As Washington mulls a tax on imports, an auto industry study suggests the policy would deliver the sharpest blow to Tata Motors Ltd.â€™s Jaguar Land Rover while giving a leg up to Tesla Inc. and Ford Motor Co.
In what it calls a â€œthought exercise,â€ researcher Baum & Associates LLC estimates most automakers would need to raise vehicle prices by thousands of dollars â€” more than $17,000 per vehicle in Jaguar Land Roverâ€™s case, which imports all its vehicles â€” to recoup higher costs incurred by a proposed border-adjusted tax. Ford, with significant domestic manufacturing, would need to mull the smallest price hike among major automakers, at about $282 per vehicle, followed by General Motors Co. at $995, according to the report.
The estimates aim to show the relative impact of the tax plan on each automaker, according to Alan Baum, the founder of West Bloomfield, Michigan-based Baum & Associates. Carmakers are unlikely to raise prices by more than a few thousand dollars per car and would also likely have to foot some of the higher tax burden.
â€œThe plan results in a net cost for automakers,â€ Baum said by phone. â€œEach company will then make its own decisions on pricing in order to best compete and maximize its profits.â€ Volvo and VW vehicle prices would have to rise by about $7,600 and $6,800 on average, according to estimates by Baum & Associates, which advises suppliers. President Donald Trump is said to be warming to the border-adjusted tax after initially viewing it as too complicated.
The proposal to begin levying companiesâ€™ imports and domestic sales and make exports tax-exempt would completely overhaul the
US tax code.
General Electric Co. and Boeing Co. are among US manufacturers getting behind the idea, while Toyota Motor Corp. and Wal-Mart Stores Inc. are among the corporate giants warning it will result in costlier products ranging from food and clothing to gasoline and auto parts.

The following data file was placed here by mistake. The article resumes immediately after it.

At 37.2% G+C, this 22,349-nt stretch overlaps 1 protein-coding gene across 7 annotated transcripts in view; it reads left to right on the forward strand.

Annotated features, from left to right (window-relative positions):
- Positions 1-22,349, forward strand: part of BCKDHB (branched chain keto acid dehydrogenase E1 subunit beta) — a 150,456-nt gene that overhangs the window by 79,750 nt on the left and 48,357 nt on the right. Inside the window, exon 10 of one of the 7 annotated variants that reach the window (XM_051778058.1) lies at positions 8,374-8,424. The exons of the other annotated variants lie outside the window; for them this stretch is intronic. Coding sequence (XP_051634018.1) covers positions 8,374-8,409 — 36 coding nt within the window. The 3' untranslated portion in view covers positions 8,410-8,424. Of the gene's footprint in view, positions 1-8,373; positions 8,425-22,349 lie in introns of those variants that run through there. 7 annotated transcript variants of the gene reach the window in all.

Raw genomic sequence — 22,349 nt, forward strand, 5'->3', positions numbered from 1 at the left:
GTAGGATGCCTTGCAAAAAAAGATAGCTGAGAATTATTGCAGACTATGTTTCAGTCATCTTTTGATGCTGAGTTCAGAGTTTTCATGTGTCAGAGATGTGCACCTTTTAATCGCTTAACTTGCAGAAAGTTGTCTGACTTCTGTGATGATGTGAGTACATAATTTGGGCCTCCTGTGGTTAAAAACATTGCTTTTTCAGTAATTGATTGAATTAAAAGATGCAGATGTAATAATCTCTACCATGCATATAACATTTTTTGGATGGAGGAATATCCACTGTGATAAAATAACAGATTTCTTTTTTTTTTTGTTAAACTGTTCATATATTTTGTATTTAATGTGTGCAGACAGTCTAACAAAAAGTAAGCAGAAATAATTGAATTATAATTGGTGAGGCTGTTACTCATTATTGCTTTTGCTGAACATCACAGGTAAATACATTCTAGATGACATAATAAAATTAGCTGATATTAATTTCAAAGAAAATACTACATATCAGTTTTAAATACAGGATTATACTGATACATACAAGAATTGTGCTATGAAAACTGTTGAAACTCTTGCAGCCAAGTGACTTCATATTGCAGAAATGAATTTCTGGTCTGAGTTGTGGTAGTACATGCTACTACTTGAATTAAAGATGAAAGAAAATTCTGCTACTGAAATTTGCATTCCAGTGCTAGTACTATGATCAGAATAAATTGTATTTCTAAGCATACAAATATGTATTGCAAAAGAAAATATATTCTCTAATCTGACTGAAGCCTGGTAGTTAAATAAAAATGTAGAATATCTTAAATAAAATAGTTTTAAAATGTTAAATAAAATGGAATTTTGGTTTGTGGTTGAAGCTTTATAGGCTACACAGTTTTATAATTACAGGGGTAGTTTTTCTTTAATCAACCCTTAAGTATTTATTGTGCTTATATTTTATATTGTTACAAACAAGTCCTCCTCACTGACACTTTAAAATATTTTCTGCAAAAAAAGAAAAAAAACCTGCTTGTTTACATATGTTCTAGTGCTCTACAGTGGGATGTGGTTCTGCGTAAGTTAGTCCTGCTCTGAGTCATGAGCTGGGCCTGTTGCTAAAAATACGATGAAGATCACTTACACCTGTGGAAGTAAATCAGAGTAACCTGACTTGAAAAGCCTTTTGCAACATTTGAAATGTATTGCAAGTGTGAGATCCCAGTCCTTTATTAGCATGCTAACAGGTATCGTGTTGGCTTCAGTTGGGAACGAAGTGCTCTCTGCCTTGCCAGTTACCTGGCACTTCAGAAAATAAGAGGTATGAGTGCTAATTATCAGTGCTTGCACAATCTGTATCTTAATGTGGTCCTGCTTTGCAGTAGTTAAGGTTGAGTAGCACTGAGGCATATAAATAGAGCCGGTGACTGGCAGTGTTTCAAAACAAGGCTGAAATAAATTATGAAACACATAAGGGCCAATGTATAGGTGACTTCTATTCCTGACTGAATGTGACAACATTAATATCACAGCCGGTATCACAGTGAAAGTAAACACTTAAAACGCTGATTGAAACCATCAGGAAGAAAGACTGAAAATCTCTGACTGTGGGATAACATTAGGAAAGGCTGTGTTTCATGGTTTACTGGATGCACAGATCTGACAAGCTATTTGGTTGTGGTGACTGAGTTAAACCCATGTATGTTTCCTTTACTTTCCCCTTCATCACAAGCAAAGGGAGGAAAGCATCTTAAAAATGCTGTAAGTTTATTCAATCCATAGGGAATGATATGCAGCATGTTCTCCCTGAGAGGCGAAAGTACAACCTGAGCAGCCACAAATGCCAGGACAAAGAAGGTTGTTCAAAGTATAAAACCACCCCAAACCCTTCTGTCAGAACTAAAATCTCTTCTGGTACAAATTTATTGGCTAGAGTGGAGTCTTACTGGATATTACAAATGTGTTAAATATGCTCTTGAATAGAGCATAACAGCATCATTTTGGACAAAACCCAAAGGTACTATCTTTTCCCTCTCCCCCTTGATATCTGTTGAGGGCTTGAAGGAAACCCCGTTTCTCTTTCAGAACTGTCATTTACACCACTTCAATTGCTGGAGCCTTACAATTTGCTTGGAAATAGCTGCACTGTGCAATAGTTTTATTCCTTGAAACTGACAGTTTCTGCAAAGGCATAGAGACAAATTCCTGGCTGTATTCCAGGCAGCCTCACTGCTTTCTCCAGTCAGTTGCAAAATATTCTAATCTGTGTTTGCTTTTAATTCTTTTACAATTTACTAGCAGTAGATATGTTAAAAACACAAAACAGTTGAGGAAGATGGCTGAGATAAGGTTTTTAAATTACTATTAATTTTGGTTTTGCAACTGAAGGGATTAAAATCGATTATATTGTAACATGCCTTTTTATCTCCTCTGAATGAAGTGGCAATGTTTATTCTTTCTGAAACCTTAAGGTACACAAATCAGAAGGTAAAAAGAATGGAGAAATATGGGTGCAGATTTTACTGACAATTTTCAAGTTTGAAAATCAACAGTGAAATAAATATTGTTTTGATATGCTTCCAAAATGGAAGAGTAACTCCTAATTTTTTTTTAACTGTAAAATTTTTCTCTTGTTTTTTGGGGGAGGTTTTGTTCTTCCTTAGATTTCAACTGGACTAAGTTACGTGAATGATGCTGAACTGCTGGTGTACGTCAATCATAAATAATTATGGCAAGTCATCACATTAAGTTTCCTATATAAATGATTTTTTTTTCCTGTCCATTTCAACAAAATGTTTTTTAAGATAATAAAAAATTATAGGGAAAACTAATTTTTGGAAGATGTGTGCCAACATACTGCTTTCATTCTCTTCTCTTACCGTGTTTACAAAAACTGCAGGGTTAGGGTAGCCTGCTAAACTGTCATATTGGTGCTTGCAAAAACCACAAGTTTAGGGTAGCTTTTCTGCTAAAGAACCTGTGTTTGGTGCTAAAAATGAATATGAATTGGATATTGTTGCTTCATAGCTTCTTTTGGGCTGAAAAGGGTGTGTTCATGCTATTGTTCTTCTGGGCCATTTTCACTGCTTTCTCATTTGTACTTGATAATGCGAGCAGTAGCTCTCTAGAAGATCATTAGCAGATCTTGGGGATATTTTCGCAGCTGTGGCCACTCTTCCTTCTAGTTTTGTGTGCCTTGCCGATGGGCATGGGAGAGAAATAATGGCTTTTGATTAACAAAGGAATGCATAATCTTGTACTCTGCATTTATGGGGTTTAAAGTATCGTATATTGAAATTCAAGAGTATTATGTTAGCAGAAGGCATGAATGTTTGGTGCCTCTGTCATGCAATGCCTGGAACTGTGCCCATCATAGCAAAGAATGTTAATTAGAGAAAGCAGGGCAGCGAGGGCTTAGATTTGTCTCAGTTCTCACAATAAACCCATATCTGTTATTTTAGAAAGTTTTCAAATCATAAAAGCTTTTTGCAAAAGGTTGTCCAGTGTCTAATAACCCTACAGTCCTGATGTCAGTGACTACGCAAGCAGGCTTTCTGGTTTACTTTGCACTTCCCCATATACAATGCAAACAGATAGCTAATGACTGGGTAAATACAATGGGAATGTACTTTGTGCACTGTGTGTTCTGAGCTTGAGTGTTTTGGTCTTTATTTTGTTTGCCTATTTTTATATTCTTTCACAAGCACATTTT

The Baum & Associates report accounts for imports of both finished vehicles and parts for domestic cars that are made overseas. The one automaker that may be able to keep prices steady would be Model S sedan maker Tesla.
The proposed border tax may induce automakers to boost US parts procurement and production from existing vehicle assembly plants, according to the report. Overseas automakers including Fuji Heavy Industries Ltd.â€™s Subaru, Mitsubishi Motors Corp., Mazda Motor Corp. and Hyundai Motor Co. and Kia Motors Corp. may also consider expanding existing US operations or building new capacity.
â€œPure importersâ€ such as Jaguar Land Rover, Volvo parent company Geely Automobile Holdings Ltd., Mazda and Mitsubishi are most â€œin the crosshairsâ€ of a border-tax regime due to their total reliance on imports for their US sales, the
report said. If the tax is put in place and the companies want to remain competitive, Jaguar Land Rover and Volvo â€œwill need to ramp up US parts sourcing and/or build plants here,â€ the report said. â€œThe border tax approach will otherwise consume all of their profits from selling vehicles here.â€